A lifelong critical reader with literary tastes, a novelist, short story writer, essayist, book critic, and professional book editor for many years. A consultant to publishers and authors, providing manuscript critiques and a full range of editorial services. A friend and supporter of all other readers and writers. A collector of signed modern first editions. Animal lover and tree hugger. Follow me on Twitter @LangstaffEditor
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2 Responses to Oh, Eliot, You Wonderful, Infernal, Old Dog of My Heart

  1. roughghosts says:

    Oddly this reflection upon the poetry of TS Eliot has put me in mind of a book I read after my last serious breakdown and found as a major source of insight and comfort. Karen Armstrong, who is a well known writer about religion and God, is also a huge Eliot admirer. Her memoir The Spiral Staircase recounts her experience as a young novice trying to find God and eventually leaving the convent. Throughout this time she struggled with depression, panic and blackouts that would not be diagnosed as epilepsy until many years later. I remember desperately hunting down my Selected Poems of TS Eliot while reading her wonderful book because he was such an important inspiration on her journey.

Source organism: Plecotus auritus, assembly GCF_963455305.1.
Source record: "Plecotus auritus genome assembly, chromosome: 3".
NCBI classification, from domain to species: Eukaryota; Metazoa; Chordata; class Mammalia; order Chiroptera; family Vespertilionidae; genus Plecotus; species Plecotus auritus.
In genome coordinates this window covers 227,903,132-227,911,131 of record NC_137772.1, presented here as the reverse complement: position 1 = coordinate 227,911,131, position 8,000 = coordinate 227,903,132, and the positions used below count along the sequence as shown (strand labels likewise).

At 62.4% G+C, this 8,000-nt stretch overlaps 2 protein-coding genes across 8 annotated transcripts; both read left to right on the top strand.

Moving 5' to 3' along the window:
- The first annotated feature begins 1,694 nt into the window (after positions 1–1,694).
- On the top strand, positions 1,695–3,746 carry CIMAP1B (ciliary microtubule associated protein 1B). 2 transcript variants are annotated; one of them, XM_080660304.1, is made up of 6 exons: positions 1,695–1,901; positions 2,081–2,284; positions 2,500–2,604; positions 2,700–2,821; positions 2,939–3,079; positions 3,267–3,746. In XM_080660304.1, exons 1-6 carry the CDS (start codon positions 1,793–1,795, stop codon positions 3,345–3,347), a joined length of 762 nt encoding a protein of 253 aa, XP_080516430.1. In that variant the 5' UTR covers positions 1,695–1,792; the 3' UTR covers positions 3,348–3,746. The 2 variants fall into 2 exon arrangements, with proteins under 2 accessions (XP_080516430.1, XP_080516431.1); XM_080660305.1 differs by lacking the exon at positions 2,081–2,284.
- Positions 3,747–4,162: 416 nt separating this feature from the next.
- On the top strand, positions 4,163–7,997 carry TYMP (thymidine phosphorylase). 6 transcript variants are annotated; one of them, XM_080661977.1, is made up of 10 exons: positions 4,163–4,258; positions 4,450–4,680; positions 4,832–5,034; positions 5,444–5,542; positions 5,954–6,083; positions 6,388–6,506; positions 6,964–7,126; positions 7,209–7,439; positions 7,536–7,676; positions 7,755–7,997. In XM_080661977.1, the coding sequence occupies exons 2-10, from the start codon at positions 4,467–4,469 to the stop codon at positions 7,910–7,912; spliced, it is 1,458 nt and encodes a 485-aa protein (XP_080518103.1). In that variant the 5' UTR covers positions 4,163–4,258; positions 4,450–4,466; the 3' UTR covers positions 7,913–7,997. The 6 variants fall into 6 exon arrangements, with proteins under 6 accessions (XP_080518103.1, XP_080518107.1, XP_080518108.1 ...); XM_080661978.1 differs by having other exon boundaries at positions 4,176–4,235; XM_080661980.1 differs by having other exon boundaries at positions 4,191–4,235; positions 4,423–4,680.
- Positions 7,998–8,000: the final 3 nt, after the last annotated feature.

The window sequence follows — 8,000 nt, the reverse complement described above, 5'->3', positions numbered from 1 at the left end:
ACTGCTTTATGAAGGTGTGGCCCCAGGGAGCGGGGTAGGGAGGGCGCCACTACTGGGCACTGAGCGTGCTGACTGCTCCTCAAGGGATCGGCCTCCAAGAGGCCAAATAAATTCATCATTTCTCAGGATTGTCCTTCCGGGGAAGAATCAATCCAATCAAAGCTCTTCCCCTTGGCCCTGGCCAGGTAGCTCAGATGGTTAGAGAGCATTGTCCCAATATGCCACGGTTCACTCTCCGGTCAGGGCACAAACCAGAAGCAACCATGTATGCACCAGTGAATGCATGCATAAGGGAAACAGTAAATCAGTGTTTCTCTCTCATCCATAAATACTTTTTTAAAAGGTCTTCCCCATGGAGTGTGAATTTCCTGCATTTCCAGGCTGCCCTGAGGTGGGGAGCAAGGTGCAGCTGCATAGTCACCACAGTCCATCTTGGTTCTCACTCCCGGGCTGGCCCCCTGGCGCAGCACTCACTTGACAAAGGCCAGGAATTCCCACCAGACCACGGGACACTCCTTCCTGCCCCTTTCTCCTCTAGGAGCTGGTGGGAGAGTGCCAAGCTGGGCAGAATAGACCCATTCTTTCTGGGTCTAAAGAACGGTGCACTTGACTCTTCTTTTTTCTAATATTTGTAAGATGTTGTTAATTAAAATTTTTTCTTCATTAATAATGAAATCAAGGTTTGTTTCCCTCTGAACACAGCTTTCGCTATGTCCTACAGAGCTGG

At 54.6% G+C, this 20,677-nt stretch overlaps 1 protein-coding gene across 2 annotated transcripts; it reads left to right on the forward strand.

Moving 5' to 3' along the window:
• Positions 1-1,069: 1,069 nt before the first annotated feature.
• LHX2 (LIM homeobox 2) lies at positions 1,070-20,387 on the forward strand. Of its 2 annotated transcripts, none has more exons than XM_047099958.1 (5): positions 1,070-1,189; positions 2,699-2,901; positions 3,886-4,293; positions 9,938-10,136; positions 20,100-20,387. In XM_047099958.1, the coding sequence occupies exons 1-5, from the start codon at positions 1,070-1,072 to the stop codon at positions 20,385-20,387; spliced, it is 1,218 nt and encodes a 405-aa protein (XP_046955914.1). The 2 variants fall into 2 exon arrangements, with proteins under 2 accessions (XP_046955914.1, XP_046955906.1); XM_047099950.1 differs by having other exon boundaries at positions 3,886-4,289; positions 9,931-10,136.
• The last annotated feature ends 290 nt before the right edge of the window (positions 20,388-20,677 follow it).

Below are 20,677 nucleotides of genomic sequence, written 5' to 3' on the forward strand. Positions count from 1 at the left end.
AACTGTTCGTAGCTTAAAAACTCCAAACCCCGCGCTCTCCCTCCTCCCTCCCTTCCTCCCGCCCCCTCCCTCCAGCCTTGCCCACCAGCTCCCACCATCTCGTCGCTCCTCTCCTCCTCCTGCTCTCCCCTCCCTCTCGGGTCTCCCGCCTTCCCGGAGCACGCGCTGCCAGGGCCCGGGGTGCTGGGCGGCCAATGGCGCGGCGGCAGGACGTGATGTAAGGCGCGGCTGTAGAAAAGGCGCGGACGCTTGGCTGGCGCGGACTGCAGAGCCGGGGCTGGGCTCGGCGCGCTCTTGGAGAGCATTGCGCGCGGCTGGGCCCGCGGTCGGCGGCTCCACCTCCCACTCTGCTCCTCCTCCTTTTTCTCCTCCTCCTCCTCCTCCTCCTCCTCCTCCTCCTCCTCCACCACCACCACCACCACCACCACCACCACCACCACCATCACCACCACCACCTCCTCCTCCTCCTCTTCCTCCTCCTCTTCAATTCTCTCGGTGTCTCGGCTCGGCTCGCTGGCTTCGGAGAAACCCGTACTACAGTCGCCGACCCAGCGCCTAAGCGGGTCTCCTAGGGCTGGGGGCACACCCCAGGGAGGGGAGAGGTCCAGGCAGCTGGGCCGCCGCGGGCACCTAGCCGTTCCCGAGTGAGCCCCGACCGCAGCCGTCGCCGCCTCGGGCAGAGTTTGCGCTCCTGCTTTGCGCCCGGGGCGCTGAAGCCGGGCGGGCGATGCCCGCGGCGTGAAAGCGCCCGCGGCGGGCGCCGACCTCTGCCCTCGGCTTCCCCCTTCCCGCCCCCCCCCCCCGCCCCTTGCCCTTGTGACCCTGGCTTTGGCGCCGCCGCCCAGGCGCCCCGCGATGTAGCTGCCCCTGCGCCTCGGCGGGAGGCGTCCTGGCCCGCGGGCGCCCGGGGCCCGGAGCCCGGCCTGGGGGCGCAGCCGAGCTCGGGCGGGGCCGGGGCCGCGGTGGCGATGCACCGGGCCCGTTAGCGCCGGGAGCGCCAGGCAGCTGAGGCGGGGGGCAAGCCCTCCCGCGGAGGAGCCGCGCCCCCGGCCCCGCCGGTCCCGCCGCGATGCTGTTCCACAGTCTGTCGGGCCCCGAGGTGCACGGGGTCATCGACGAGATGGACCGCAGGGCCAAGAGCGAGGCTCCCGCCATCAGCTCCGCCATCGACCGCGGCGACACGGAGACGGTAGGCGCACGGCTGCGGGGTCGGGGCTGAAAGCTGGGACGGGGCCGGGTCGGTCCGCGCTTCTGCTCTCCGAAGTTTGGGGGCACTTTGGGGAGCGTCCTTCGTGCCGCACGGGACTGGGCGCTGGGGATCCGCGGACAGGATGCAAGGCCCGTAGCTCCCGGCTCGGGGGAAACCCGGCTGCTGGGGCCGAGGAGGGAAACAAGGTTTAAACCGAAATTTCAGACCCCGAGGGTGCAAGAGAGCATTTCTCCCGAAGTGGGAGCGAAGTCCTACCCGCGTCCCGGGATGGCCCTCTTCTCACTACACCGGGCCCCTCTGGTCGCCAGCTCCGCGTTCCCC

I think it’s time to revisit both.

    Liked by 1 person

    • I have great respect, immense respect, for Karen Armstrong’s work (towering!) and her own faith journey, and although I was unaware of the role Eliot played at that juncture of her life, it does not surprise me that she would seek him out. Eliot is ruthlessly honest about the ups and downs of life and faith, the lean dry hopeless months as well as those few infrequent times of ecstasy and complete calm and assurance. The beauty of his poetry in dealing with these issues and afflictions (for he was a tortured soul himself) is redemptive and healing for the reader who is also a seeker looking for some relief. “Four Quartets” and “Ash Wednesday” are two of my own favorites. I don’t think Eliot will disappoint you; I think you will be surprised at the consolation you find in his work